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Abstract

Institutions of higher education often use the term “at-risk” to label undergraduate students who have a higher likelihood of not persisting. However, it is not clear how the use of this label impacts the perspectives of the higher education professionals who serve and support these students. Our qualitative study explores the descriptions and understandings of higher education professionals who serve and support at-risk students. We use thematic analysis (Braun & Clark, 2006) to interpret our data and develop our themes. These themes include conflicting views of the “at-risk” definition, attempts to normalize at-risk, fostering relationships, and “at-promise.”

Keywords

Labeling Theory, Higher Education, Student Success, At-Risk

Author Bio(s)

Nick Dix is a third year Ph.D. student at the University of Northern Colorado interested in the experiences of first-generation students and exploring the at-risk student populations in higher education. Nick is a Student Affairs professional with several years of experience with non-traditional learners. Please direct correspondence to dix4724@bears.unco.edu.

Andrew Lail is a Ph.D. student in the Higher Education and Student Affairs Leadership program at the University of Northern Colorado. He has worked in higher education for the last 5 years, specializing in identity and students in transition. Please direct correspondence to lail.drew@gmail.com.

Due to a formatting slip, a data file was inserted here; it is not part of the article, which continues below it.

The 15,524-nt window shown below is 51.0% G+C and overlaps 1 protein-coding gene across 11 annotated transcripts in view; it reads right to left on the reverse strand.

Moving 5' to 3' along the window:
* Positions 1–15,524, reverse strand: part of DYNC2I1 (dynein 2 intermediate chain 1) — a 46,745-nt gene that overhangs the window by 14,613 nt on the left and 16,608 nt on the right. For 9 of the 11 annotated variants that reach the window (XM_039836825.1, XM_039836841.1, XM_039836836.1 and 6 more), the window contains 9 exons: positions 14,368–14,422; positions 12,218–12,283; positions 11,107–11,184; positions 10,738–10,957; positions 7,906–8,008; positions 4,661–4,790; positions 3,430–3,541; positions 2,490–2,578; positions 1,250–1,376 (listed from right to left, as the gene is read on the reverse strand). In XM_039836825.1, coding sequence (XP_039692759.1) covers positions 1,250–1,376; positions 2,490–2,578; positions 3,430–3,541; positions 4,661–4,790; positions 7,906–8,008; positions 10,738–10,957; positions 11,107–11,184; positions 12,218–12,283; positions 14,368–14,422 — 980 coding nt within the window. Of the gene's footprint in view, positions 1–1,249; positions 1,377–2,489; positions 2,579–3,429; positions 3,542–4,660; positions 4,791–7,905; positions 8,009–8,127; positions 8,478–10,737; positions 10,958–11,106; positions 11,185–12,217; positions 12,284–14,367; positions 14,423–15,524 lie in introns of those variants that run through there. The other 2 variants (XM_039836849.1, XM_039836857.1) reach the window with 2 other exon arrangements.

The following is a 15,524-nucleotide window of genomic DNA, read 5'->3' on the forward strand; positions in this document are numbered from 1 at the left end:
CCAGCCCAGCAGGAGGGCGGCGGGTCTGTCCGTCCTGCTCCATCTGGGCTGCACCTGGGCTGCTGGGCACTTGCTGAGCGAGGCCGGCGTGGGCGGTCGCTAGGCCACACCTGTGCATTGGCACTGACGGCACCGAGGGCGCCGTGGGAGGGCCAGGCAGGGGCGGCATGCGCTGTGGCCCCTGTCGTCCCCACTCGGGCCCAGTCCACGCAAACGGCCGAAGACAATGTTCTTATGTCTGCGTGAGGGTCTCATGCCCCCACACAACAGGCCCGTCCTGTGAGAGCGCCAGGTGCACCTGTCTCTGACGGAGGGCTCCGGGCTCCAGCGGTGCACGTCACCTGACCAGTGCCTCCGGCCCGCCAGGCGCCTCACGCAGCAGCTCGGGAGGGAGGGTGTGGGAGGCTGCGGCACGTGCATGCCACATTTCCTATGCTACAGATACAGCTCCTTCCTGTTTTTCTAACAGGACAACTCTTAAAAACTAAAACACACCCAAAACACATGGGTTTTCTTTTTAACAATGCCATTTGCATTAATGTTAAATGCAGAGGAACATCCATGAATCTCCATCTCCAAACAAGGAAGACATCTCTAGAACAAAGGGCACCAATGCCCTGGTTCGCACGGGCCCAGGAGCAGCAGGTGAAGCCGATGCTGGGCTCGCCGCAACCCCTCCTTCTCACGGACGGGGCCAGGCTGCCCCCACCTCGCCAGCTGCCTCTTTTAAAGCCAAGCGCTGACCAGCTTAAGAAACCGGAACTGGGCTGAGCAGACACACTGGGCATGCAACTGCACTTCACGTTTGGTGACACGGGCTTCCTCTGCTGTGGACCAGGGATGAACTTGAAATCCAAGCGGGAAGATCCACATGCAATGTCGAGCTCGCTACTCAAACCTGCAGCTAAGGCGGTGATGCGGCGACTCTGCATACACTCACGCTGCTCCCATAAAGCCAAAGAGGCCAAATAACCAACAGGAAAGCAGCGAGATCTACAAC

Dr. Matt Birnbaum is a Professor in the Higher Education and Student Affairs Leadership department at the University of Northern Colorado. Please direct correspondence to matthew.birnbaum@unco.edu.

Dr. Joseph Paris is an Assistant Professor of Higher Education at Temple University. His research and teaching focus on the intersection of institutional effectiveness and college student success and draw upon his professional experience in enrollment management and higher education marketing. His work analyzes the relationships between college admissions criteria and selection methodologies, institutional finance, and access to postsecondary education. Please direct correspondence to joseph.paris@temple.edu.

Publication Date

11-1-2020

Creative Commons License

Creative Commons Attribution-Noncommercial 4.0 License
This work is licensed under a Creative Commons Attribution-Noncommercial-Share Alike 4.0 License.

ORCID ID

https://orcid.org/0000-0001-5674-0698; https://orcid.org/0000-0001-7636-903X; https://orcid.org/0000-0003-3694-1235

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